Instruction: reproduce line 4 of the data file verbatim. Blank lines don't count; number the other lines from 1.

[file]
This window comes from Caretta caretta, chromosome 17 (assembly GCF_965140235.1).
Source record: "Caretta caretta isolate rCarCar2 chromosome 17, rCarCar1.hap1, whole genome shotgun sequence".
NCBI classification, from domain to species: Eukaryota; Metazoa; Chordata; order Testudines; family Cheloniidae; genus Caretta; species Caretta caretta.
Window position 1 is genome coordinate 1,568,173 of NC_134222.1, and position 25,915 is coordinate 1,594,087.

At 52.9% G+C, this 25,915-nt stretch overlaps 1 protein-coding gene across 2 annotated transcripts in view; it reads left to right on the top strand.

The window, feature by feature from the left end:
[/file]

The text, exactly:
Window position 1 is genome coordinate 1,568,173 of NC_134222.1, and position 25,915 is coordinate 1,594,087.